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If you, dear reader, like me, spend a lot of time playing video games, you might have wondered about the future of gaming. Today, instead of silly guides, I’ve decided to show you something very intriguing, a glimpse into the “future of gaming.” I’m talking about the Fluid Flax plugin for Unreal Engine 5, which simulates incredibly realistic water physics. In this brief article, I will showcase the plugin and explain how you can test it for free with just a few clicks. I’m sure you’ll find this fascinating. But there’s some bad news as well: we might not see games using this plugin anytime soon, if at all.
What is Fluid Flax, and Why Is It Cool?
Fluid Flax is a water system plugin for the game engine Unreal Engine 5, available on the Unreal Engine Marketplace for just $350. The plugin is developed by Krystian Komisarek, a programmer with over 15 years of experience in graphics, physics, and game mechanics, as stated on his official website. His email address (firstname.lastname@example.org) is on the “About” page, so you can contact and chat with him personally. I think he’s a cool guy.
And he became even cooler in my eyes when he sunk another “Moskva” cruiser right on the Marketplace 😄.
If you thought this was an advertisement, it’s not because no one is paying me for this (except maybe Google, just a tiny bit!)
Not too long ago (on May 25, 2023), Krystian updated his fantastic plugin to version 2.0. I stumbled upon it much later (in late autumn 2023) and immediately wanted to write about it because, damn it, if you love video games as much as I do, you’ll almost certainly want to see and “touch” this!
The Fluid Flax plugin simulates highly realistic and entirely “physical” water. To appreciate why this is something to admire, users who are far from game development should know a little about water in games. The grim truth is that there is no “water” in games. Imagine a two-dimensional plane like a sheet of paper. Special mathematical algorithms (shaders) deform this “sheet,” change its texture, manipulate light/shadows/transparency, making it resemble a sea surface. This is a quite complex and resource-intensive process, which we won’t delve into in detail. The point is, no matter how realistic it may seem, such “water” remains a flat surface, devoid of water’s most essential property: it can’t flow.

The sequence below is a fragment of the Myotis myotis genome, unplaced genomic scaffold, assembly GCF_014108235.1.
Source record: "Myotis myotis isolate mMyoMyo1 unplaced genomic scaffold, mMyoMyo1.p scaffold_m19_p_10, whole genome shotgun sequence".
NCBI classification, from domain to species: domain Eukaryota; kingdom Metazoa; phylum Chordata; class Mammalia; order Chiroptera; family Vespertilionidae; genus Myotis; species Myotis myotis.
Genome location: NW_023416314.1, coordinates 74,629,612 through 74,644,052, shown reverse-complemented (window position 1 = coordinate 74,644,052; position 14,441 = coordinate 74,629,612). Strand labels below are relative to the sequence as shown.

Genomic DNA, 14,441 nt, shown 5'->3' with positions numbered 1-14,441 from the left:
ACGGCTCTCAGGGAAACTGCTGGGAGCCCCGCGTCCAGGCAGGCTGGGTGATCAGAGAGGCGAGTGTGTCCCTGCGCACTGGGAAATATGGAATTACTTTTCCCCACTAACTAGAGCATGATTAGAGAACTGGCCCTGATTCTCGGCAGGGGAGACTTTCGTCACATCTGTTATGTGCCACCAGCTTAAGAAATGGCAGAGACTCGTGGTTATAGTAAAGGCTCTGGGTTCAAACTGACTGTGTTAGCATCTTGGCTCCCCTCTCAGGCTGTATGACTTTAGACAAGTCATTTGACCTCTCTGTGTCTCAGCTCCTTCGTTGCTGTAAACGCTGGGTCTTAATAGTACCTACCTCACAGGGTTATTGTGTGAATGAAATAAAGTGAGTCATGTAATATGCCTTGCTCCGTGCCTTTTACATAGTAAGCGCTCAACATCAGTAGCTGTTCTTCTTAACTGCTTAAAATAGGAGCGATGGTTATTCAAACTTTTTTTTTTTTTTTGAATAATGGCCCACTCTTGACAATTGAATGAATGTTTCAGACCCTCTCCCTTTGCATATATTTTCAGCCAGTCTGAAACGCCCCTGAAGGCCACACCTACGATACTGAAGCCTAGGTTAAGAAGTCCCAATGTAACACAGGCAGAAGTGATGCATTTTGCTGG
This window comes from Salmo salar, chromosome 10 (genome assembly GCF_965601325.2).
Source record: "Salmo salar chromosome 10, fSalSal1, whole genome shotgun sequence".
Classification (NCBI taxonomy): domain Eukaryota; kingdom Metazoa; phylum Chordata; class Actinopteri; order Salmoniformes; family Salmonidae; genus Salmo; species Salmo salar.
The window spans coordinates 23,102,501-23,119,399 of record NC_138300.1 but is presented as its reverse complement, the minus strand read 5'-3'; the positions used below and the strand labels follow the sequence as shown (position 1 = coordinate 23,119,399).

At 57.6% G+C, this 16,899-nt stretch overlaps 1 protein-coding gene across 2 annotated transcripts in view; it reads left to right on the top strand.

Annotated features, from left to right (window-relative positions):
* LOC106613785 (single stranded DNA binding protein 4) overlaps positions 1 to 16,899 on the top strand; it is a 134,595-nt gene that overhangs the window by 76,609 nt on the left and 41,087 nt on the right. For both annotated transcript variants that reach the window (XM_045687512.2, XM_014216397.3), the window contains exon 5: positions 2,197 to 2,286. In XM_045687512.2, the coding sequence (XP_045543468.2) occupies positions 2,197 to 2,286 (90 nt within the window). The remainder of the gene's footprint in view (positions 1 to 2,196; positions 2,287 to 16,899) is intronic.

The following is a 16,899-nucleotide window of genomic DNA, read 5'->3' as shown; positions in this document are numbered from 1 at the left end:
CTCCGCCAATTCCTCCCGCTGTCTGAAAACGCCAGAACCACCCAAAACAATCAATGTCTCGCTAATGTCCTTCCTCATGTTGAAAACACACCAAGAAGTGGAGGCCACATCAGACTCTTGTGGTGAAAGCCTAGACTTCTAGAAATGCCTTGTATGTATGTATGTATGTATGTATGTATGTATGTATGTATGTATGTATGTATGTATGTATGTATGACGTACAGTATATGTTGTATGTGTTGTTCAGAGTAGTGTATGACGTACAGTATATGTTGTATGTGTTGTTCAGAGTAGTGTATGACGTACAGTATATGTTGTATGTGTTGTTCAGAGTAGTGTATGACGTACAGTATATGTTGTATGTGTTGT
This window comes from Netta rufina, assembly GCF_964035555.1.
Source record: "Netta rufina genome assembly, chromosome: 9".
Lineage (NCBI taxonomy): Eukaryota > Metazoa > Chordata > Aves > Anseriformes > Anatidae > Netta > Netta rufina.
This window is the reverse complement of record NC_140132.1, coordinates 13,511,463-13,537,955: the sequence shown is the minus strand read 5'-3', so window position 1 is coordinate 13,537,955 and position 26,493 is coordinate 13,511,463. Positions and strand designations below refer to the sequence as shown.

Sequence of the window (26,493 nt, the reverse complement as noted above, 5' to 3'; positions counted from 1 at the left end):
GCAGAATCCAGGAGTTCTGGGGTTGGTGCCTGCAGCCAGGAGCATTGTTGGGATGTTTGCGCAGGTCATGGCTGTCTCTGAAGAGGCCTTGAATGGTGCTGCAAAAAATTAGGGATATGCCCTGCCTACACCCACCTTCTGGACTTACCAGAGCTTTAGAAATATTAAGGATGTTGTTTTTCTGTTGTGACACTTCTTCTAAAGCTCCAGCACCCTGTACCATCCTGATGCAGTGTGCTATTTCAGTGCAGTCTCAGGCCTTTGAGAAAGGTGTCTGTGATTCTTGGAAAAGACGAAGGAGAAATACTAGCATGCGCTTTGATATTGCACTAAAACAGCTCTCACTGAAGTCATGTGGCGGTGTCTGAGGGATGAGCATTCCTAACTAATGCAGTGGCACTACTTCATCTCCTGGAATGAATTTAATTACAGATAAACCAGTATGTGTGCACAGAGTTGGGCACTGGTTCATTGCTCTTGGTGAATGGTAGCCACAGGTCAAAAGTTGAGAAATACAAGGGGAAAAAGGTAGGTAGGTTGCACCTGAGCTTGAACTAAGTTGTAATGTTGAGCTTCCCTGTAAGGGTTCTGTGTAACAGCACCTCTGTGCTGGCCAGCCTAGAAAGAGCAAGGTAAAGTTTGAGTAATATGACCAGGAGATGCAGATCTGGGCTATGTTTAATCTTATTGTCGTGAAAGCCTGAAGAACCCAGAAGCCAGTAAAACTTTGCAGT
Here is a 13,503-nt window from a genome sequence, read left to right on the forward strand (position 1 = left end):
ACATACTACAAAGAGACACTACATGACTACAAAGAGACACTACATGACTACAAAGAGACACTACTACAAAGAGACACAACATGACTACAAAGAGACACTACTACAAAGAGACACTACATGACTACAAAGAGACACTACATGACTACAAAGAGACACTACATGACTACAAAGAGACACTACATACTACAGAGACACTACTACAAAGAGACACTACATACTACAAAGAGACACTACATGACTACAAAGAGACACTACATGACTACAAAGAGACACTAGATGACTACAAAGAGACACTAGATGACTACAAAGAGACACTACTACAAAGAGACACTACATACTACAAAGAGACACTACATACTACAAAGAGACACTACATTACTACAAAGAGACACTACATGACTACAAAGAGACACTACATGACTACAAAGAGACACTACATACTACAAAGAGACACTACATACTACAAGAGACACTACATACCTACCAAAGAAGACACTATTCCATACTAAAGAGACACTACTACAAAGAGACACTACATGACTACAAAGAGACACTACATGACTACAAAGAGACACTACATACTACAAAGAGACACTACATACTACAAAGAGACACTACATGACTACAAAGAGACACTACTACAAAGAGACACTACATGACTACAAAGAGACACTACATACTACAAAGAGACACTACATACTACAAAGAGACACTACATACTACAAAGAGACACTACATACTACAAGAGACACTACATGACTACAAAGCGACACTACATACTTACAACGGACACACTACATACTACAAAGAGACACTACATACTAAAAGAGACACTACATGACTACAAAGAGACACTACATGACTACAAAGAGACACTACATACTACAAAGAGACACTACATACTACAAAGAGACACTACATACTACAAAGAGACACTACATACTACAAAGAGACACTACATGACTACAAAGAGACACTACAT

In the screenshot above, you can see the standard water in Unreal Engine 5. It’s pretty dull and “doesn’t do anything.”
Now, look at the water in Fluid Flax. With this plugin, a “source” of water can be created in the game, and this water can literally flow, filling space up to the desired level (which, as I understand, is controlled by the developer) and interacting with objects.
Another aspect to discuss is the quality of the simulation. Its beauty truly shines in a demo map in the middle of the ocean.
Screenshots are unlikely to convey the experience of being on this virtual beach, so I strongly recommend watching the video from the author that I’ve included in this post, or even better, testing the plugin demo yourself (more on that later).